PRESSURE CREATES DIAMONDS

Whilst in the monastery, I witnessed something that can only be described as monks debating. This was completely foreign to anything I’ve ever seen before, as my impression of monks is that they are quiet and calm, not highly animated and energetic.

How the monks debate is unique. One monk would sit on the ground with his legs crossed. He would then be surrounded by 4-5 monks standing over him, who ask questions of the seated monk, to which he is required to respond. As each of the standing monks finished asking their question, they clapped loudly in the face of the seated monk, to signal the need for a response. This is to test each monk's understanding whilst also using their own worldly experience to back up their reliefs.

This was undoubtedly a high pressure situation for the seated monk, for as soon as he had responded to one question, another monk was hurling another question and clapping in his face. The reason for this behaviour is to test themselves and their beliefs which will allow them to grow. This questioning could go on for an hour or more.

What was evident from this was that to have a supporting group of people around you, that constantly challenge your understanding, can push you to new heights. Pressure creates diamonds. Don’t get comfortable - have people in your life that challenge you in a supporting way, as this will bring out the best in you.

 

PEOPLE’S MOTIVATION

The more I learn about psychology, marketing agencies and sales, the more I realise how similar every human’s behaviour truly is. We are just pain and pleasure-seeking animals. Not knowing a great deal about Buddhism, it was amazing to see it practiced by individuals who have dedicated decades to the practice.

I had previously thought that Buddhism may have been a way of life, rather than a religion. Although there is much in the way of life to be taken from Buddhism, it is very much a religion. Having been raised in an Anglo Christian environment, I find unearthing the similarities and differences between cultures and religions incredibly interesting. However, what became abundantly clear is that psychology of influence and what motivates us to action does not change, no matter what religion or region we are from. Humans and animals want to move away from pain and into pleasure. We don’t want suffering, either in this life or our next.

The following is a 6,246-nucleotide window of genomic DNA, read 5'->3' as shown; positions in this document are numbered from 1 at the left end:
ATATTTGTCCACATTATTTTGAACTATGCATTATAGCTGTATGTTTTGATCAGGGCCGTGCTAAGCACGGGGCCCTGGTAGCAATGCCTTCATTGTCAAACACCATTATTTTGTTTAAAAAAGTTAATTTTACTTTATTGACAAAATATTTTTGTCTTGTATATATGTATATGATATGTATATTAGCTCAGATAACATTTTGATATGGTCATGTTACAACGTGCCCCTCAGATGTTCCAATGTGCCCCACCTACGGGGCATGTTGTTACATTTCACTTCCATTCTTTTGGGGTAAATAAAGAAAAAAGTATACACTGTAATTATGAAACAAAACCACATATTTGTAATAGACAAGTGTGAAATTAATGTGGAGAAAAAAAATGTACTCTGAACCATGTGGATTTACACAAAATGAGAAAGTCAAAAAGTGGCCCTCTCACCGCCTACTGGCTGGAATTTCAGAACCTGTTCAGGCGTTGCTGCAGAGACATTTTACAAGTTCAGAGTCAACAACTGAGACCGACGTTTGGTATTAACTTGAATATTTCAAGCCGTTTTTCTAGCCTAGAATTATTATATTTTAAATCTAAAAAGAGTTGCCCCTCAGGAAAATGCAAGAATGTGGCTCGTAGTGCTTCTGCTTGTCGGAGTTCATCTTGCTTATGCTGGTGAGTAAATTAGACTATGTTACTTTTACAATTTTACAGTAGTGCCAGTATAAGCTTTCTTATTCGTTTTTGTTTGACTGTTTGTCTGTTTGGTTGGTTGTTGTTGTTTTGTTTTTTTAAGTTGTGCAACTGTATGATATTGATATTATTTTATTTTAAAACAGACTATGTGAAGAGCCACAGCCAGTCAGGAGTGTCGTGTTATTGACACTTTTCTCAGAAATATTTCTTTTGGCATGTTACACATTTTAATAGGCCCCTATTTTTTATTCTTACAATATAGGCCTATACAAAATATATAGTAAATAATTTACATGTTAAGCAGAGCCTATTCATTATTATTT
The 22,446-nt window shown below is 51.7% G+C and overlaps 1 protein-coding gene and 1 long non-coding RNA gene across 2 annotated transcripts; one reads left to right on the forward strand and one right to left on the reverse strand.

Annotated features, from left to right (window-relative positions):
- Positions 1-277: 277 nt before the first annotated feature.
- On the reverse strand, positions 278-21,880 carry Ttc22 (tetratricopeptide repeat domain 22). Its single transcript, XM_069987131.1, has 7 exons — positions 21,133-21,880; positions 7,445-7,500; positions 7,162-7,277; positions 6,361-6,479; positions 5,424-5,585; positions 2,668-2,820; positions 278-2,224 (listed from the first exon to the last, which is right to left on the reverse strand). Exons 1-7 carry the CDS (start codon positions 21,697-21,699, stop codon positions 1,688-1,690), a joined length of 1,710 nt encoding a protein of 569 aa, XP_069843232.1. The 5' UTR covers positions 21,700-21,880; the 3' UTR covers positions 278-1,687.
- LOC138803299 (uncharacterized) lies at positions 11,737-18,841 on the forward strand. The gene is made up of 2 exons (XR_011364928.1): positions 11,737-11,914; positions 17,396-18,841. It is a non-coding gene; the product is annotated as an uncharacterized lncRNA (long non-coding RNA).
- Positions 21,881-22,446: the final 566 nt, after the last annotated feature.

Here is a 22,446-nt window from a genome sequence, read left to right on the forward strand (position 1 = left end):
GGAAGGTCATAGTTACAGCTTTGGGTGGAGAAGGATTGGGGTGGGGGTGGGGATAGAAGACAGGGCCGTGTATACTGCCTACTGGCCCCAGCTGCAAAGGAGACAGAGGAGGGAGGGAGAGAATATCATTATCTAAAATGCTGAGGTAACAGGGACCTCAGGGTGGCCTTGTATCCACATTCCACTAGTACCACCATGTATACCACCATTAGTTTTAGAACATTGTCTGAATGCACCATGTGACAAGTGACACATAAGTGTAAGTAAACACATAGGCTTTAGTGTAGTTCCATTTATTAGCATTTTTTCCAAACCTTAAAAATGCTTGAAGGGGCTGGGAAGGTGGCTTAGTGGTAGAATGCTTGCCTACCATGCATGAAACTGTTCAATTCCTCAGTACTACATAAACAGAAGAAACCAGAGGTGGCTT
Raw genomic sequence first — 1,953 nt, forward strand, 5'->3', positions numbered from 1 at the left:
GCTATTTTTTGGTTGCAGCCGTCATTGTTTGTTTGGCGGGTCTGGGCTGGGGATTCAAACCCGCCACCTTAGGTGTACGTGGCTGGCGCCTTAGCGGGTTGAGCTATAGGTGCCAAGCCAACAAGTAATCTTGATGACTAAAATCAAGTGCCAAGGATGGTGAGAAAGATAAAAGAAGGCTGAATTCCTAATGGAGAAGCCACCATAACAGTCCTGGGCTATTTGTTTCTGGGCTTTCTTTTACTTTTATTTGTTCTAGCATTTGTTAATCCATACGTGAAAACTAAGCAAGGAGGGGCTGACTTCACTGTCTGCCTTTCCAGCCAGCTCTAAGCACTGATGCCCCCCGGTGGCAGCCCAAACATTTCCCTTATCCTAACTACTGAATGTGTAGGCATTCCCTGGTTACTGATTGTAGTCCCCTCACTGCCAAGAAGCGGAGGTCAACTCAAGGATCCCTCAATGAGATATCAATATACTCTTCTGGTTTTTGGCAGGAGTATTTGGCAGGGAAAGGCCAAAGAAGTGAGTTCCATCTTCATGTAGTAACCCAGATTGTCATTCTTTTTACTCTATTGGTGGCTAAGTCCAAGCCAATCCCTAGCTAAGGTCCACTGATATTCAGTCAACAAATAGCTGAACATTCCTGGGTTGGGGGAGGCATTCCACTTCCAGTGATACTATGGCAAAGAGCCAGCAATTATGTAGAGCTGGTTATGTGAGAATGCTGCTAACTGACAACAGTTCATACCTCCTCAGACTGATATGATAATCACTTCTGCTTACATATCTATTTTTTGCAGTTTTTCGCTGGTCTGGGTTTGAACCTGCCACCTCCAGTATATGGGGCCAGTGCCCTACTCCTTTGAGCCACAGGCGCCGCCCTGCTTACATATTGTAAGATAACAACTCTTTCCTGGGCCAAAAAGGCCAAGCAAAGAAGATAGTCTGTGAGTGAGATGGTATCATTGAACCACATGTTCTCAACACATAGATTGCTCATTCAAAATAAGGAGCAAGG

LEARNING NEVER STOPS

As we continue to gather life experiences, they represent opportunities for growth every day. I look back at what I thought I knew in my late 20s and chuckle quietly to myself. I can only imagine what I’ll think as I read this article in ten years time. Learning for me is a passion, as I actively seek to become a better version of myself each and every day. I’ve invested tens of thousands into areas of life that I strive to master and to this date it is easily the best investment I’ve ever made. The more I learn, the more I realise how little I know.

Travelling and seeking knowledge from individuals who are masters in their respective fields is the fastest way to understanding an area of your life where you are looking for improvement. Seek out masters in any field you want to improve, as they will guide you to grow faster than any other method on this planet.


BE CAREFUL OF YOUR SURROUNDINGS

The people you surround yourself with are everything. The monks immerse themselves with both masters and others on the same path looking for spiritual growth.

If you are looking to become a master of any skill, ensure that you have mentors that can guide you to greatness. Surround yourself with people with similar beliefs that will support you on your journey. Whether it’s in business, personal relationships or health, actively seek out a master that can help expedite your growth and surround yourself with positive people who will support you on your journey.

Want to learn more about it? I'd be happy to organise an early morning meditation session over Skype. 

CONTACT US

 

Image Credit: www.monkeyingaroundtheworld.com

Jonathan Rolley
This post was Written by Jonathan Rolley